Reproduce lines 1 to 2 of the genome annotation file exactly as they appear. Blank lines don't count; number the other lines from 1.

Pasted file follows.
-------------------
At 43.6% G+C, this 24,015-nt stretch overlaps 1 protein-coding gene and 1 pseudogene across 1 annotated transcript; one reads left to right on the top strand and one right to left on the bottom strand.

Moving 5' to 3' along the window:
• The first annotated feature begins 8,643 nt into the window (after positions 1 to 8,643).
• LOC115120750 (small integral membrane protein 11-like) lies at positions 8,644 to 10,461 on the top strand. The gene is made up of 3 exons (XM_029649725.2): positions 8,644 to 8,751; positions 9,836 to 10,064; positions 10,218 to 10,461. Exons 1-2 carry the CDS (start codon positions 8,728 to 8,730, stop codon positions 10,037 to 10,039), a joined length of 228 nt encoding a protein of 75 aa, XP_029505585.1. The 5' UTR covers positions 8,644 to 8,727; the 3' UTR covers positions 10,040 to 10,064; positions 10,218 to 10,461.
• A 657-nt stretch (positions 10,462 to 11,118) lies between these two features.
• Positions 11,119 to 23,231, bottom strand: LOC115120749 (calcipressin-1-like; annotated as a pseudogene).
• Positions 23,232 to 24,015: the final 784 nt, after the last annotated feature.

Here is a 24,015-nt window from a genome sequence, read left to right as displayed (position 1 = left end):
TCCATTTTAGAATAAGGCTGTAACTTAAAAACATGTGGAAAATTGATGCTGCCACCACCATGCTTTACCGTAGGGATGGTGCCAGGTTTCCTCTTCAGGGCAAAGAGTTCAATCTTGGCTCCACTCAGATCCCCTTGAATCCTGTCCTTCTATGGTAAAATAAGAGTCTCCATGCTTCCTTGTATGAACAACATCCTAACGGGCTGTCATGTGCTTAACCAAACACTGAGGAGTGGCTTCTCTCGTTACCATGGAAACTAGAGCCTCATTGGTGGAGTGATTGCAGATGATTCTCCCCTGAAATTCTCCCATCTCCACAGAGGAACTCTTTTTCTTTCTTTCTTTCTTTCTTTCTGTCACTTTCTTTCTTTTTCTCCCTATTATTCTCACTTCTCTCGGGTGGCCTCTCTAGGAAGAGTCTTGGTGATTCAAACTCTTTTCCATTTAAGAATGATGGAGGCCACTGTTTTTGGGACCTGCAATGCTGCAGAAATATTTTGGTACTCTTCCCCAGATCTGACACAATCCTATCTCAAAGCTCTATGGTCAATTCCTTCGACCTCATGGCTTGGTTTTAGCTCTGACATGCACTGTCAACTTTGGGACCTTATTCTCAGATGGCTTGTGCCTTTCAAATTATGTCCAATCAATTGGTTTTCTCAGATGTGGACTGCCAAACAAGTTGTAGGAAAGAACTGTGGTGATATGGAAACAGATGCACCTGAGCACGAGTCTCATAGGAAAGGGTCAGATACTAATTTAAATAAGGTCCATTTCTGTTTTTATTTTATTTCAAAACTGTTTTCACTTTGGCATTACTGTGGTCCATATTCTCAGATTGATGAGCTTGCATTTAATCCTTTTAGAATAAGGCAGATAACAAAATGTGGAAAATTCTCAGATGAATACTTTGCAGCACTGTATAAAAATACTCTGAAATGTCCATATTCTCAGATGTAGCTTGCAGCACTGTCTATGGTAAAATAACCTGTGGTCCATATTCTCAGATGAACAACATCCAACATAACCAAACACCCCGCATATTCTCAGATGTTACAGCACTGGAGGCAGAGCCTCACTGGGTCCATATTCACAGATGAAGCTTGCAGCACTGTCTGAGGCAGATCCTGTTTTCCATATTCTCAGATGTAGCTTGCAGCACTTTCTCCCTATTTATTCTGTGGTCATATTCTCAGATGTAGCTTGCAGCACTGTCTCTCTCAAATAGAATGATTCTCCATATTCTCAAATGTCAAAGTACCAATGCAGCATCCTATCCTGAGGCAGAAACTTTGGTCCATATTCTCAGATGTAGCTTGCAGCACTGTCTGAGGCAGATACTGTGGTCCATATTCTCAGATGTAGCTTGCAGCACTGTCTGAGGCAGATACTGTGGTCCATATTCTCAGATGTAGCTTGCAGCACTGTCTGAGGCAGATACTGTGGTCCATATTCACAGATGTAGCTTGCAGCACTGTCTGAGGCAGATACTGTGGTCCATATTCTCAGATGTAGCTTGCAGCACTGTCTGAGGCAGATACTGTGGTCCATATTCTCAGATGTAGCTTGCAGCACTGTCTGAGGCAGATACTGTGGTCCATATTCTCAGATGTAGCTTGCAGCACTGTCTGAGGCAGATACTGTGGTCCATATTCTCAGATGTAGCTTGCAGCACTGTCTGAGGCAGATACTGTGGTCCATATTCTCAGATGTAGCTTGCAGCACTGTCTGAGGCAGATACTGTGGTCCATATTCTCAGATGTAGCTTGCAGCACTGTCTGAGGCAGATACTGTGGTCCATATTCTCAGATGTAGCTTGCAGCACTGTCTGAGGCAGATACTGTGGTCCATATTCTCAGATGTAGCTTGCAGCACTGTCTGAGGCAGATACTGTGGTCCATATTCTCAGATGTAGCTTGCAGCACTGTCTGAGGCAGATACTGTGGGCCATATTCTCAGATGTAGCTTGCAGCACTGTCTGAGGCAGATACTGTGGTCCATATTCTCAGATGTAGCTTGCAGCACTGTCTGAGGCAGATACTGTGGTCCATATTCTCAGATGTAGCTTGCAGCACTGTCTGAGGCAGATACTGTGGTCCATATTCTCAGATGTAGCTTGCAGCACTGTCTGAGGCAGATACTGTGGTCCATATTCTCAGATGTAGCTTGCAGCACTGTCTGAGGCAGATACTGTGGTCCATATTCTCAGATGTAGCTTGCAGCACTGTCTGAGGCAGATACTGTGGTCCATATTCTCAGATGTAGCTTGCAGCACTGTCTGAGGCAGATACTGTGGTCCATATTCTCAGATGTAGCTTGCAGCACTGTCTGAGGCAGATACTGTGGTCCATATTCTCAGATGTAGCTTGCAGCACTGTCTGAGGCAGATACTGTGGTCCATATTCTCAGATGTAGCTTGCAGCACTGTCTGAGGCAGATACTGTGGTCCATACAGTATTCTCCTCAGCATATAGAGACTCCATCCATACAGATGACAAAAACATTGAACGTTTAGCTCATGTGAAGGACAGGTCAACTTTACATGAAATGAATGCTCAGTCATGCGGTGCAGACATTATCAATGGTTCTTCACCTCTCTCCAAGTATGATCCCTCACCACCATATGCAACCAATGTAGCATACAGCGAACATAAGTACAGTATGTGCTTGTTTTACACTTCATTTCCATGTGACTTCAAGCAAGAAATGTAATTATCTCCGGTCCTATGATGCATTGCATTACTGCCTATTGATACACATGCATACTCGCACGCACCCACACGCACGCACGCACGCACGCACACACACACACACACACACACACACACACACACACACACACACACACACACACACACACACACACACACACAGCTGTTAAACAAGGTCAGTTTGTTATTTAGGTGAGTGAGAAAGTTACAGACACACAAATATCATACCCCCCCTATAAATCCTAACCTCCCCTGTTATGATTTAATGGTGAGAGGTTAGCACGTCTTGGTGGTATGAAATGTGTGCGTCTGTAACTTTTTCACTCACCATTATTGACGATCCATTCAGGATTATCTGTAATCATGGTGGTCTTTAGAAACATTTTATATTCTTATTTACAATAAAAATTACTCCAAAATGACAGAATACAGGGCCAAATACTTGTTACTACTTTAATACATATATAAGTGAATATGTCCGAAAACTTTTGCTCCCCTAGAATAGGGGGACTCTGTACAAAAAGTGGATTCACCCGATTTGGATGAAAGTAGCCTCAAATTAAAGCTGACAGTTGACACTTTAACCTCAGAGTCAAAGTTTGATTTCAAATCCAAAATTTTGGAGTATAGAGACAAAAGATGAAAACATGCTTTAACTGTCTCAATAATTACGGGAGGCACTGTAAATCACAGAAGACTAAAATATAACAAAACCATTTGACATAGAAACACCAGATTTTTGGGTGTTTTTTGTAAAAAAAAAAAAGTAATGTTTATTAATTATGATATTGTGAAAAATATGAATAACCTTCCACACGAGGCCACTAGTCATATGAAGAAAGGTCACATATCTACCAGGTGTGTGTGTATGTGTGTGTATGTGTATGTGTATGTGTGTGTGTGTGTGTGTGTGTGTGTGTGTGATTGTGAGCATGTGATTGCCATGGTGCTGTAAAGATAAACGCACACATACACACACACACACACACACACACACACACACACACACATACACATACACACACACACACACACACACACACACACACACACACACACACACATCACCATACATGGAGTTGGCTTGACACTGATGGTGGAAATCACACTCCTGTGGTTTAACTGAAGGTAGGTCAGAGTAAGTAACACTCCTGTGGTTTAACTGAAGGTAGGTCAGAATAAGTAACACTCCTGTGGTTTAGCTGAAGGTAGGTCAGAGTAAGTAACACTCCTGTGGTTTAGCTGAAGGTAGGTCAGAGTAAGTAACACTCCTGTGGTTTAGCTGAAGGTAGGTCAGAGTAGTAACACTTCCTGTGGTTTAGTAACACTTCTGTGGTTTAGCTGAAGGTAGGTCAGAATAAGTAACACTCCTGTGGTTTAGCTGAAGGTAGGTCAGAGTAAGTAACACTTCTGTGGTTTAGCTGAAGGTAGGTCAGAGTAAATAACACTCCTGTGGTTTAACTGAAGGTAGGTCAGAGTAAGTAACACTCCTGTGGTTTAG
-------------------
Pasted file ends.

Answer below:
At 43.6% G+C, this 24,015-nt stretch overlaps 1 protein-coding gene and 1 pseudogene across 1 annotated transcript; one reads left to right on the top strand and one right to left on the bottom strand.

Moving 5' to 3' along the window: